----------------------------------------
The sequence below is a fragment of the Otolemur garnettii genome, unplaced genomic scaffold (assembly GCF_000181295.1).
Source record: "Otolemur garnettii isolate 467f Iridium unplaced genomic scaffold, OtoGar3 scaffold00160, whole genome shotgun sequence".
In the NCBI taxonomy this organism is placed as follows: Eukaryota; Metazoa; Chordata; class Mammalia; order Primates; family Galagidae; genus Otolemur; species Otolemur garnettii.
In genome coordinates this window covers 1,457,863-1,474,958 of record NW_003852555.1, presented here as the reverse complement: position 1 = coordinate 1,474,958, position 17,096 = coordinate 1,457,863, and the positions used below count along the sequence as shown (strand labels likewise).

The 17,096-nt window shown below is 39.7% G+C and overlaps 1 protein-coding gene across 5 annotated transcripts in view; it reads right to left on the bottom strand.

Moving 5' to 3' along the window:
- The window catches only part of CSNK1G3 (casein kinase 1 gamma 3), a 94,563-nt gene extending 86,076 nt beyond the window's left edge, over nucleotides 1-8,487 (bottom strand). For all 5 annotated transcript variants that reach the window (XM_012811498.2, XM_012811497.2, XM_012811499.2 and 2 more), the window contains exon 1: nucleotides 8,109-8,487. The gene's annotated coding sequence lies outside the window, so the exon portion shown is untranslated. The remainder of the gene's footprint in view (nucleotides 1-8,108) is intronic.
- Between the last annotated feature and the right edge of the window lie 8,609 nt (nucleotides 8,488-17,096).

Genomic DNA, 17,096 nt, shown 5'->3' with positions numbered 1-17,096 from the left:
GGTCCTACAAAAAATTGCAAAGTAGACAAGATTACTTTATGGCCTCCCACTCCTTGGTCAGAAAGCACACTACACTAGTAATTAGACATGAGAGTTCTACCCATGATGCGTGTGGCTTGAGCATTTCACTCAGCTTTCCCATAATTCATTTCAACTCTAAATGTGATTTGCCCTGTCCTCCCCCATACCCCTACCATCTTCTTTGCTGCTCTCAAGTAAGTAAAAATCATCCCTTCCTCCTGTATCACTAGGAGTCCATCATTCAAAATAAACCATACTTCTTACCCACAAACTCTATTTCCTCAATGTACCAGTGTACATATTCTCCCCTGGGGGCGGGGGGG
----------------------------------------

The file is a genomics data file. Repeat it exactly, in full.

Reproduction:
The sequence below is a fragment of the Otolemur garnettii genome, unplaced genomic scaffold (assembly GCF_000181295.1).
Source record: "Otolemur garnettii isolate 467f Iridium unplaced genomic scaffold, OtoGar3 scaffold00160, whole genome shotgun sequence".
In the NCBI taxonomy this organism is placed as follows: Eukaryota; Metazoa; Chordata; class Mammalia; order Primates; family Galagidae; genus Otolemur; species Otolemur garnettii.
In genome coordinates this window covers 1,457,863-1,474,958 of record NW_003852555.1, presented here as the reverse complement: position 1 = coordinate 1,474,958, position 17,096 = coordinate 1,457,863, and the positions used below count along the sequence as shown (strand labels likewise).

The 17,096-nt window shown below is 39.7% G+C and overlaps 1 protein-coding gene across 5 annotated transcripts in view; it reads right to left on the bottom strand.

Moving 5' to 3' along the window:
- The window catches only part of CSNK1G3 (casein kinase 1 gamma 3), a 94,563-nt gene extending 86,076 nt beyond the window's left edge, over nucleotides 1-8,487 (bottom strand). For all 5 annotated transcript variants that reach the window (XM_012811498.2, XM_012811497.2, XM_012811499.2 and 2 more), the window contains exon 1: nucleotides 8,109-8,487. The gene's annotated coding sequence lies outside the window, so the exon portion shown is untranslated. The remainder of the gene's footprint in view (nucleotides 1-8,108) is intronic.
- Between the last annotated feature and the right edge of the window lie 8,609 nt (nucleotides 8,488-17,096).

Genomic DNA, 17,096 nt, shown 5'->3' with positions numbered 1-17,096 from the left:
GGTCCTACAAAAAATTGCAAAGTAGACAAGATTACTTTATGGCCTCCCACTCCTTGGTCAGAAAGCACACTACACTAGTAATTAGACATGAGAGTTCTACCCATGATGCGTGTGGCTTGAGCATTTCACTCAGCTTTCCCATAATTCATTTCAACTCTAAATGTGATTTGCCCTGTCCTCCCCCATACCCCTACCATCTTCTTTGCTGCTCTCAAGTAAGTAAAAATCATCCCTTCCTCCTGTATCACTAGGAGTCCATCATTCAAAATAAACCATACTTCTTACCCACAAACTCTATTTCCTCAATGTACCAGTGTACATATTCTCCCCTGGGGGCGGGGGGG